How does culture drive interface designers through their design decisions?
The Final Stretch
Welcome to Part 3, where I’ll talk about what I accomplished in the final two months before I turned in my thesis on May 1, 2017. For those who haven’t read Part 1 or Part 2, these are progress updates on my senior thesis, which was about cultural differences in mobile app interfaces. I specifically studied mobile apps in South Korea and the U.S.
Here’s what I accomplished in the time period between March 17 — May 1:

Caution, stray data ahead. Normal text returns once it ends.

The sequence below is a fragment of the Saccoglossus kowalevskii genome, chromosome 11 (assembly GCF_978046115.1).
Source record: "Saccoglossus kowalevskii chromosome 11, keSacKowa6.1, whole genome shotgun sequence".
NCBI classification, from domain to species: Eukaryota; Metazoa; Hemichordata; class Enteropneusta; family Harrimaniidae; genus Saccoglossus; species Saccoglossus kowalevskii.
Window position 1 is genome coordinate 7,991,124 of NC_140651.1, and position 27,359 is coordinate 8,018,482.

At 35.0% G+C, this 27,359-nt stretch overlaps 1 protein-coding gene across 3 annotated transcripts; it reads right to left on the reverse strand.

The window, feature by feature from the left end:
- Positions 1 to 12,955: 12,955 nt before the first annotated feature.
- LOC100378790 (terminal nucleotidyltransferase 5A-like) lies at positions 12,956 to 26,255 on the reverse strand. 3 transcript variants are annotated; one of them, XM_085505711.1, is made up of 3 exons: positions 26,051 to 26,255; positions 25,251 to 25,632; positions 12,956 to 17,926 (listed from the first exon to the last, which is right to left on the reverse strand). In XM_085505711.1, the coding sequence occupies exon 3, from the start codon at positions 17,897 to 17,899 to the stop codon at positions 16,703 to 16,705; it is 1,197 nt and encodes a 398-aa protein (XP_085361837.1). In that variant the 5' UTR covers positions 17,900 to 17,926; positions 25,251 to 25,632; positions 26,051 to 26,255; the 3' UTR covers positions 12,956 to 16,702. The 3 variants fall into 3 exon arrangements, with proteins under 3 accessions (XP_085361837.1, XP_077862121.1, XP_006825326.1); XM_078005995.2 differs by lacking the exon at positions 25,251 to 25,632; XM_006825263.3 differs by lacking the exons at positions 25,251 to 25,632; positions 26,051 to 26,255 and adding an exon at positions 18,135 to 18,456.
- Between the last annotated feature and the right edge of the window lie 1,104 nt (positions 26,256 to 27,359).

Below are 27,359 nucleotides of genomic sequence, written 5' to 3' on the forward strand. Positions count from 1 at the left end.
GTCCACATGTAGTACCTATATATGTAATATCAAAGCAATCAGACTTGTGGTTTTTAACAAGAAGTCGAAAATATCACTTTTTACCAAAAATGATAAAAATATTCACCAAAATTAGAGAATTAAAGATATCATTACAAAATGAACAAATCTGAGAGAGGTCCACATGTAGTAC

- Interviewed 10 designers from both South Korea and the U.S.
- Conducted a questionnaire with 40 design professionals
- Wrote my 61-page thesis!
Since Part 1, my focus shifted to be more specifically about the design decisions that contributed to the resulting interface. I’ll talk a little about why I honed in on this topic in the next section. After that, I’ll share the results from my interviews and questionnaire and discuss general conclusions from my research.
After realizing there was already a lot written about cultural differences in interface design, I decided I needed to focus on something. I noticed that the current literature out there focuses on analyzing finished and polished interfaces. For example, Marcus and Gould (2000) analyzed university websites from different countries to look for cultural differences in the interfaces.